This year was one of the busiest years with a camera in hand, which I have ever had. At the same time, I can say with pleasure that it was the most fun year I have EVER had with a camera.
Inland Northwest Honor Flight began flying WWII Veterans to Washington DC in April of 2010, and I asked to be a part of their effort. My idea was to document each day of the veterans Honor Flight experience in digital images, and then provide each veteran and his/her family with a video (integrated DVD slideshow) of the entire three day experience. My idea was graciously accepted by Tony Lamanna, who heads the Inland Northwest Honor Flight project.
My next step, now that I was on the hook, was to take a look at local highly skilled photographers, and invite them to commit to helping me photograph the entire Honor Flight event which occurred each month for the entire year. I was very successful in attracting great regional photographers, and in total we have averaged ten Honor Flight photographers over the course of the year (since April). This bunch was not just good with their cameras, but extremely reliable in every way possible. We always had someone to fill in when one of the HF photogs was unable to make a shoot because of work, illness, or vacation. The beneficiaries of the HF crew labors were the WWII veterans and their families.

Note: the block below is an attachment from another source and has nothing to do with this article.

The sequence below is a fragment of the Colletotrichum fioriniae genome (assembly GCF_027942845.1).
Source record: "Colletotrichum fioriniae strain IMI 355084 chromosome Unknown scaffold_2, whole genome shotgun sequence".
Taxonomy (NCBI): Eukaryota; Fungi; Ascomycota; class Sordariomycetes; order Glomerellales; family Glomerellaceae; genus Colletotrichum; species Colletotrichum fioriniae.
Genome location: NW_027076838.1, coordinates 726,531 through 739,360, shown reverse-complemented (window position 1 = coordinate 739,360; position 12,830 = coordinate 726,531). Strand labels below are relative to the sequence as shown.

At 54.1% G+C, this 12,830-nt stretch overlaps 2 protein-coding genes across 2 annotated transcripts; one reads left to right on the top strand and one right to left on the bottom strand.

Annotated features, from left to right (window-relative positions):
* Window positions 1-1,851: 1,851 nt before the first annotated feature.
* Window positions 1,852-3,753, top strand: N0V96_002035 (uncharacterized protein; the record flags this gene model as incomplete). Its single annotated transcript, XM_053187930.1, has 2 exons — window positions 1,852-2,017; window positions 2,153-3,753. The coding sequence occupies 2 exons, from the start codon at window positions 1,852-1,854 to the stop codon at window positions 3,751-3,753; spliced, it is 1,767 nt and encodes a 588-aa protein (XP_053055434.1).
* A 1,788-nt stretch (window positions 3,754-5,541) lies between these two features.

The Honor Flight process involves a morning departure from GEG on day one, and a visit to the military/war memorials in Washington DC on day two. On day 3, the WWII veterans and their guardians (usually family members) fly back to GEG for a show unlike anything they have ever seen. Literally hundreds and hundreds of people show up for the Honor Flight returns, and there are bands playing, flags waving, and tears flowing. Patriotic bedlam is the term I use for this show, and when the veterans pass the last TSA checkpoint and see the masses, they break into tears. In the beginning (April) the photogs also broke down in tears, and it might still happen…if certain members “fess up.” Yet we learned where to be, to document every important part of the three day event, so that we were there to “catch the moments.” Tears, cheers, and smiles, we wanted to be there for them all.